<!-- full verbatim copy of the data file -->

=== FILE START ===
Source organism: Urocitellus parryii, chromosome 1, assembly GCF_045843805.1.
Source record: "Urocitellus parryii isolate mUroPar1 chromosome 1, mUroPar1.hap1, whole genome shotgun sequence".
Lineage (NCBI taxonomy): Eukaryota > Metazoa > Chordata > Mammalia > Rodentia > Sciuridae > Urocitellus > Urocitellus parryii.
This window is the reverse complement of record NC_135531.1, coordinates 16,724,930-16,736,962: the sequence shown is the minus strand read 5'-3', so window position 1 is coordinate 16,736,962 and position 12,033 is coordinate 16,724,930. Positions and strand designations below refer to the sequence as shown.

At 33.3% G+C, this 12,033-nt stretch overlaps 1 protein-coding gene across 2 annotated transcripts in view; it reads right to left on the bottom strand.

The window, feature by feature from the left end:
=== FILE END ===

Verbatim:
Source organism: Urocitellus parryii, chromosome 1, assembly GCF_045843805.1.
Source record: "Urocitellus parryii isolate mUroPar1 chromosome 1, mUroPar1.hap1, whole genome shotgun sequence".
Lineage (NCBI taxonomy): Eukaryota > Metazoa > Chordata > Mammalia > Rodentia > Sciuridae > Urocitellus > Urocitellus parryii.
This window is the reverse complement of record NC_135531.1, coordinates 16,724,930-16,736,962: the sequence shown is the minus strand read 5'-3', so window position 1 is coordinate 16,736,962 and position 12,033 is coordinate 16,724,930. Positions and strand designations below refer to the sequence as shown.

At 33.3% G+C, this 12,033-nt stretch overlaps 1 protein-coding gene across 2 annotated transcripts in view; it reads right to left on the bottom strand.

The window, feature by feature from the left end: